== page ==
If you have a panini press, obviously, you should use the panini press. I’m using a makeshift one, because I don’t own one. If you will be using a makeshift “panini press,” make sure the bottom of the smaller pan is clean. You will be using the bottom of the pan to press the sandwich.

Make sure to brush on some oil (or butter) on the outside of the bread and/or the pan to prevent sticking, especially if you are using stainless steel pans.

If you are using cooked leftovers, you can heat the bulgogi and the kimchi together. Just add some oil to the pan and stir until heated through.

If you don’t have gochujang, just skip it. It will be good regardless.

I have this recipe categorized under both “Cheese & Dairy” and “Dairy-Free.” Don’t write me about it please. It’s because you can make it either dairy-free or with cheese.

Love, Gomo


19. April 2013 by gomo
Categories: Beef, Cheese & Dairy, Dairy-Free, Kimchi, Korean Food, Main Dish, Sandwiches | Tags: , | 33 comments

Comments (33)

  1. Awesome killer Panini Gomo!!

    Well I understand your culture I guess. I like to marinate double too. ^.^

    • Thanks Helene! It’s a culture where the relationships and interactions are so interwoven with food. It’s like that in many cultures I guess. I’m not complaining. More the merrier! Hope you and your husband are well! 😀

  2. This looks amazing!!! My kids love paninis and I make it for lunch often, but until now I never ever thought of Asian style Panini!!!! :O Shocking. This looks so good. I’ve been craving for Korean food as one of our favorite restaurants closed down. 🙁 Happy Weekend!

    • Thanks Nami! I’m so partial to Asian flavors. I try to make everything with an Asian flair at least once. 😀 It’s a bummer that one of your favorite restaurants closed down. It happened to us here with our go-to casual restaurant. We are still searching for a replacement. Have a lovely weekend!

  3. I love your make-do panini press. 🙂 I don’t have one either, so – what a great idea! Talk about great – what a fantastic sandwich! Full of flavor and certainly not a “small hand”. I’d give anything to be able to have this for lunch right now!

    • Thank you MJ! It’s always nice to hear that I have a “big hand.” 😀 I would love to get a panini press, but space constraints are keeping me from taking the plunge. Now, if I had your lovely new kitchen, I would be all over it! But the impromptu panini press got the job done. It’s one of our favorite sandwiches. 🙂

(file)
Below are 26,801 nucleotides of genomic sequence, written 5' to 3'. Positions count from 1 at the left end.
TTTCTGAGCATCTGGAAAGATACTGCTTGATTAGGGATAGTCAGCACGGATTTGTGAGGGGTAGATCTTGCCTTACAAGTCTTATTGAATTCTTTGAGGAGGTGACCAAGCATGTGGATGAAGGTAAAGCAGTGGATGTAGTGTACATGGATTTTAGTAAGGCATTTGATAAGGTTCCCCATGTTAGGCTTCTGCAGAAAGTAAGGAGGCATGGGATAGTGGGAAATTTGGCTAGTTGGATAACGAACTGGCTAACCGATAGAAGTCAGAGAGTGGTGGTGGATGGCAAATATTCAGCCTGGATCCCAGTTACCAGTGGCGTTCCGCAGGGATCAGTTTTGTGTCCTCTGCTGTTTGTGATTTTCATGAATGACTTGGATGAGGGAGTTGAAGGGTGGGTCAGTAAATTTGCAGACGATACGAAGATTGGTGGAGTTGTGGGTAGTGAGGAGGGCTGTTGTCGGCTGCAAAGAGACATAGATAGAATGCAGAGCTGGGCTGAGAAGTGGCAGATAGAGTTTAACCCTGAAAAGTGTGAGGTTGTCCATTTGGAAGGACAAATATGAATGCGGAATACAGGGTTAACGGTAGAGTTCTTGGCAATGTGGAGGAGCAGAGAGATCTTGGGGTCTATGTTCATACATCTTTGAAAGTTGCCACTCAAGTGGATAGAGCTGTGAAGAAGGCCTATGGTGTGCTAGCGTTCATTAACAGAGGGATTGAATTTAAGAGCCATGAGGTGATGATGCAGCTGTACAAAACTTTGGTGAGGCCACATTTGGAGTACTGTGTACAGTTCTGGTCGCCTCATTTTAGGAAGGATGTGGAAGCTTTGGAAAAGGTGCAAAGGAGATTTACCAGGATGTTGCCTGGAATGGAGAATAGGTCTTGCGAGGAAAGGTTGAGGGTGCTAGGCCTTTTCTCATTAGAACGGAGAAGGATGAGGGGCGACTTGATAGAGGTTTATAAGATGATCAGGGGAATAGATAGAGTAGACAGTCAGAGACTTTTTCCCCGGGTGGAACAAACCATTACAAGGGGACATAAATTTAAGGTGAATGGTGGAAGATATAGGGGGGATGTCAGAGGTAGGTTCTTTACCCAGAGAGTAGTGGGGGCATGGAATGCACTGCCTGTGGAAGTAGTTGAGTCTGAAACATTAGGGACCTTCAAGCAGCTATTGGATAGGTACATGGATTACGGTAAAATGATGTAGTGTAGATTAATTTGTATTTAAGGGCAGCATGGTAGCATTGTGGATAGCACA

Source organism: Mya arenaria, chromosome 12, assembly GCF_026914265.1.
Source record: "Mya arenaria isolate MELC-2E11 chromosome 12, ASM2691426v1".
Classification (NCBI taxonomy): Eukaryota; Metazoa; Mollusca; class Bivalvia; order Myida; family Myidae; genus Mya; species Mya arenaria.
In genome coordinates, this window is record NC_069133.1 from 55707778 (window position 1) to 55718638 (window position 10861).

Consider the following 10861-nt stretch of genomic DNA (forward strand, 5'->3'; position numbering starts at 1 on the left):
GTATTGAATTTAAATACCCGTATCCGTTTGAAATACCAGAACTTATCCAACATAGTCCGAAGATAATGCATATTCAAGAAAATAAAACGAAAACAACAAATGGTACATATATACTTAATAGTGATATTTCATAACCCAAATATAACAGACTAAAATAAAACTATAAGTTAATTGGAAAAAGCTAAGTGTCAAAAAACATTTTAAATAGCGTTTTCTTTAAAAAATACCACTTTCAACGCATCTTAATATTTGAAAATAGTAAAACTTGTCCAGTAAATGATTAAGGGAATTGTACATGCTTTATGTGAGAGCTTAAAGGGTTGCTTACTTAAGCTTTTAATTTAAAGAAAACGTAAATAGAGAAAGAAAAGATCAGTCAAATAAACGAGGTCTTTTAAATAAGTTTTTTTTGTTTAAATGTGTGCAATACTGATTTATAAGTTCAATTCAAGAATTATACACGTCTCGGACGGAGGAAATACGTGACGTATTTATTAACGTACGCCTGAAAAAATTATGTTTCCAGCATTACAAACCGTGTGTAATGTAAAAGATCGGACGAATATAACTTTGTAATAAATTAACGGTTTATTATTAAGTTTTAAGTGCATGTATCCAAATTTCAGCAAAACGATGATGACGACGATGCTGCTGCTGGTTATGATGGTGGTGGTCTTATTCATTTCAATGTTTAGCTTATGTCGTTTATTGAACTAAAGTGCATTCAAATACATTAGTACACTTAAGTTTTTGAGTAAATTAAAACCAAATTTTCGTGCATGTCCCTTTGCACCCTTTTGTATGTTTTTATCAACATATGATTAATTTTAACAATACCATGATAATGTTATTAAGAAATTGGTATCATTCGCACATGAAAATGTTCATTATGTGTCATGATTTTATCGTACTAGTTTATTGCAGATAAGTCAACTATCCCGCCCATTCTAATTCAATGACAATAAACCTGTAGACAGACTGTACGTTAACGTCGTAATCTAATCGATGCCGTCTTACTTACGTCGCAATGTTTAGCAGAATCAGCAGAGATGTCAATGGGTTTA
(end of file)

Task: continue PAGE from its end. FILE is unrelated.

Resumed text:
4. Lol that is funny. I have never heard that saying before. My family’s philosophy has been, “make just enough so there won’t be anything left over.” Maybe it was just me since I had a habit of wasting so much food. Maybe it stems from an inner greed? I always take/make more than needed. You should see me at buffets! I grab like 50 plates (exaggerated) and eat off one or two. I just want to get a bite of everything, but there usually isn’t any room left since I get full quickly. I know, shame on me, right?! But I’ve gotten better as I get older, about wasting food.

    The paninis look great. What a creative alternative for a panini press. I love cheesiness. I’d prefer mine with globs of cheese!

    • I wish I can have mine with globs of melty cheese! I’m lactose intolerant… AND a total cheese fanatic. This is a problem.

      I’m surprised you haven’t heard that saying. Koreans are so into food. At parties (or jaanchi), there’s so much food that the “legs of the tables bend.” Have you heard that one before? 😀 We don’t waste anything tho. My family is made up of hearty (albeit gangly) eaters! Hope you are doing well Miss Kim!

    • I use an old George Foreman grill as a panni press. Just apply pressure. Love useing something I thought was useless.

  5. I never would have guessed that’s a kaiser roll! Looks amazing! I haven’t had kimchi yet (I know, shocking–so many foods to try, so little time!) but this is really enticing me. Must try!

    • Other large fluffy rolls with a soft center will work too. The flaky crust that forms is unbelievably good. You have to try kimchi! I will warn you tho. You will need to try it a few times to appreciate the taste. 🙂 Thanks for coming by. Hope you’re having a relaxing weekend Carrie!

  6. I love your panini press…very creative! I don’t own one so this fantastic idea! You know that I would love that panini, I can see myself making it very soon…looks extremely tempting and I already know it’s very delicious!
    I wish you great Sunday and week ahead!